Chris Kenton, CEO of SocialRep, found this article “Why Do You Keep Your Salary Secret?”.  An interesting excerpt: “it’s really a fairly narrow band of Americans who have secrecy with respect to their pay. Obviously, at the very top of organizations, pay is public. If you look at public-sector organizations—it’s public. If you look at unionized situations—it’s public. If you look at most people who are nonexempt employees—it’s public. It’s really that middle ground in private-sector organizations where secrecy is seen as the right way to manage.”

7) Publishing financials/P&L: Regularly publishing financial information, down to the lowest employees, can be hugely beneficial to a business.
– Mike Rosenthal has a helpful personal example from his days at www.sitelerwash.com (a carwashing business): they published the P&L to the actual carwashers weekly, even though the carwashers had to have translators and help in understanding them. They saw a productivity increase within two weeks, because carwashers began to see more clearly how they fit in financially and how they could contribute.  They also felt more connected to the business.  Productivity ultimately grew by 30-40%!
– Ian Shea (starting MaestroMarket, an online platform and marketplace connecting professionals who have specialized talent with customers in need of that talent) shared how his daily “flash” of business metrics connects people with a daily progress drumbeat.
Semco (see prior blog post) has totally open books to its employees, and has regular training classes for anyone (including janitors) who wants to learn how to understand the finances. They also take pains to present the financials in simplified ways that are meaningful to employees.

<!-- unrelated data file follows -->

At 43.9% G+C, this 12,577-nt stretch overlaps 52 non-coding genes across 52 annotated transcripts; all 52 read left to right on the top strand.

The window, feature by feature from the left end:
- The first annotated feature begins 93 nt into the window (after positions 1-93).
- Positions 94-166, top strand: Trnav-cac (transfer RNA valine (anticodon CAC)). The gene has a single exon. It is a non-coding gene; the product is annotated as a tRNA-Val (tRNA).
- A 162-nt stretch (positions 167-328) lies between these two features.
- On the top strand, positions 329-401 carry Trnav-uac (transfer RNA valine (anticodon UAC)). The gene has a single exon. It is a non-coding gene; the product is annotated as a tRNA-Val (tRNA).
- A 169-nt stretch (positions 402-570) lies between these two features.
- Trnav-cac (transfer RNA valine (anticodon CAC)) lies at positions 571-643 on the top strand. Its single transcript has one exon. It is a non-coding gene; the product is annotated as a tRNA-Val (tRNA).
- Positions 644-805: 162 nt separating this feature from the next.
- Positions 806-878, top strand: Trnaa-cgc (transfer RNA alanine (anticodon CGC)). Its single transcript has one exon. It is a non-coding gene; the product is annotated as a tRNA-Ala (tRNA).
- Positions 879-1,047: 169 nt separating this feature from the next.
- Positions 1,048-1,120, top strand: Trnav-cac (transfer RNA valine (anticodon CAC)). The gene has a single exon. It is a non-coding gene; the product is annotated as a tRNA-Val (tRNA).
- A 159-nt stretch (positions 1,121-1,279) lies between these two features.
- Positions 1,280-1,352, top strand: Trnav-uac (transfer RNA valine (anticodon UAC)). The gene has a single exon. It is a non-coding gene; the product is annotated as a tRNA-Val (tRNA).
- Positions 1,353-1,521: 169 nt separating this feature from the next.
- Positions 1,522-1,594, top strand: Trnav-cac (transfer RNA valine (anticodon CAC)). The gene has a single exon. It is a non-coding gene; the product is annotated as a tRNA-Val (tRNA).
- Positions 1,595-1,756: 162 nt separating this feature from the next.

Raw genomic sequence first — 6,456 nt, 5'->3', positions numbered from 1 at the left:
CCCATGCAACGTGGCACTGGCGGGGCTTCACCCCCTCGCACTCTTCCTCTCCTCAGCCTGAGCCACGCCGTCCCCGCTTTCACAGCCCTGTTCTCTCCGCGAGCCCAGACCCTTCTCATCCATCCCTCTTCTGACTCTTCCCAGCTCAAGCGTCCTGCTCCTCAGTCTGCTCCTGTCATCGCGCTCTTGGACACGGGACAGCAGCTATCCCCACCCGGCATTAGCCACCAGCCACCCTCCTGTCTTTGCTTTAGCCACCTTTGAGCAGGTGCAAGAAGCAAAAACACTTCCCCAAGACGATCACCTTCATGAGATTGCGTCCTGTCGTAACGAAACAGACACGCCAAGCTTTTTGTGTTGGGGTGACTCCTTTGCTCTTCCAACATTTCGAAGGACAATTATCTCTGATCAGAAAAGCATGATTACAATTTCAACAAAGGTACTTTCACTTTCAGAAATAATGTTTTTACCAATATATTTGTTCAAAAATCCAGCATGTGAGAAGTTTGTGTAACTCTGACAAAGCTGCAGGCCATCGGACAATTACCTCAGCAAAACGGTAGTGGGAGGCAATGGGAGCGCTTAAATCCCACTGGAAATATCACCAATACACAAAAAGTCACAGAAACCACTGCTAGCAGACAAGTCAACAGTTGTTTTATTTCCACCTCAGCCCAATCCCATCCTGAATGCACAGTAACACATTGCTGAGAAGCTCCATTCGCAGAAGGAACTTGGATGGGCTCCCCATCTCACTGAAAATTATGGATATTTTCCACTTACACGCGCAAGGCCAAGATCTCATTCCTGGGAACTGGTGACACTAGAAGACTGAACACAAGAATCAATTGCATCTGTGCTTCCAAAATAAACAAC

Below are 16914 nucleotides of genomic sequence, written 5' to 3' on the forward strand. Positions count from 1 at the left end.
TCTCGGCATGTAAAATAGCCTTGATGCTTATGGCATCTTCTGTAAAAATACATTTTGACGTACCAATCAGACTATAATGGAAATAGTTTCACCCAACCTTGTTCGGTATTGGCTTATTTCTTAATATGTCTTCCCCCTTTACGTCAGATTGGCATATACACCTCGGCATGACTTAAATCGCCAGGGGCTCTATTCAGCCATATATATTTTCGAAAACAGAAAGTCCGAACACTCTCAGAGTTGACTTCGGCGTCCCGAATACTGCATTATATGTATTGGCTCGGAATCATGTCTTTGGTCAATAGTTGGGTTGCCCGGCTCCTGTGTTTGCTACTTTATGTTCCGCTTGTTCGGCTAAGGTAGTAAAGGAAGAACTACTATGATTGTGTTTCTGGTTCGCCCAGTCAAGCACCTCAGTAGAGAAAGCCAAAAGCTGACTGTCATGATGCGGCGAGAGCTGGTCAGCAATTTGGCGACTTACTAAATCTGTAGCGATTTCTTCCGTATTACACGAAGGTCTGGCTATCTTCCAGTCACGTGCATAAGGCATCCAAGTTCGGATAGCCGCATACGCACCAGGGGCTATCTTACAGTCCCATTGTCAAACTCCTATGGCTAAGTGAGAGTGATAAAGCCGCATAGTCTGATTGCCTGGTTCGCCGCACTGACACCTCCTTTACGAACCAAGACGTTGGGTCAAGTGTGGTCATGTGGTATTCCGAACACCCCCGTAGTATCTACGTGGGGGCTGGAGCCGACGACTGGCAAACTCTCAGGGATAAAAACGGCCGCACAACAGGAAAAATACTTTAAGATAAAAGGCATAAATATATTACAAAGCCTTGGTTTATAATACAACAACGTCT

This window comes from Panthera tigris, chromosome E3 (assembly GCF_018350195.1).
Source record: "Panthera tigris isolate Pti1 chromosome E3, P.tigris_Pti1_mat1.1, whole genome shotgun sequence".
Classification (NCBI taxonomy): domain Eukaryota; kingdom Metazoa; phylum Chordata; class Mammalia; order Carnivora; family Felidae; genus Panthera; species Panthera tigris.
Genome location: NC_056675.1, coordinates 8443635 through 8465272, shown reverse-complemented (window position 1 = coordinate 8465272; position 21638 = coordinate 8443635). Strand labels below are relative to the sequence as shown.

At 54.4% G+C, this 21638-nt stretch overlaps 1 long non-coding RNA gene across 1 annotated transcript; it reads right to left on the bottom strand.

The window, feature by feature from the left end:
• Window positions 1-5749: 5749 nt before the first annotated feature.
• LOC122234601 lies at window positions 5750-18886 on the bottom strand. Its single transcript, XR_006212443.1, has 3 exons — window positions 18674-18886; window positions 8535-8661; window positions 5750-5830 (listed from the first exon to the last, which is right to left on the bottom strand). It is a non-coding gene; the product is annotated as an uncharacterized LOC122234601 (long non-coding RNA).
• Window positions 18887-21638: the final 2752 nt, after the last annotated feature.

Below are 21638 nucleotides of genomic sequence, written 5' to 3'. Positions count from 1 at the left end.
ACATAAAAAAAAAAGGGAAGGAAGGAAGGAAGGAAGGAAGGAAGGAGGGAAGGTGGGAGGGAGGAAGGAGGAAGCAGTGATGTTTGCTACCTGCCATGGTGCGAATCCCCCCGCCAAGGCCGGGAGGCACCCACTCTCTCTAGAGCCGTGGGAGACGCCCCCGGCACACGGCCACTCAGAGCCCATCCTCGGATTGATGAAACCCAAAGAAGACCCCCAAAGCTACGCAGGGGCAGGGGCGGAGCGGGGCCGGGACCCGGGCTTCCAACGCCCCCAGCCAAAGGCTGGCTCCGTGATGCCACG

8)Transparency of cashflow issues: It’s scary to run low on cash, making it hard to feel comfortable letting the whole company know about it.
– On the one hand, for keeping it close to the vest: if a team feels confident about raising the money, why unnecessarily spook your people?
– On the other hand, for sharing openly: if you were an employee at a company running low on cash, wouldn’t you want to know?  And people will probably know about it anway – word gets around.
Aaron’s take: if you let the whole company know about issues as serious even as a cash crisis, you then have an opportunity to rally the entire company to help navigate the crisis.  You might lose some people, but the people left behind will be the strong core.

Two more topics to consider

We didn’t get to this on the call, but here are two more areas for discussion that are important:

  • More transparency with customers. What has worked for you in sharing more information with customers, whether openly on your website or in more targeted ways?  Product or integration roadmaps, code/APIs, customer lists, uptime information, problems, internal operations, etc.
    Example: trust.salesforce.com
    (by the way, it was a BIG deal for salesforce.com to publish this!  Can you imagine, for competitive/sales reasons, how secretive salesforce.com was about its uptime before downtime issues, and lack of customer trust, forced their hand?)
  • Transparent selling. Are sales organizations and people ready for a “transparent sales process”?  I have one, and will do a blog post in the future on it (but feel free to ping me now for the template).
    Example: Leads360, a software-as-a-service company in Los Angeles, put up a version of it here for anyone coming to their site to review: www.leads360.com/process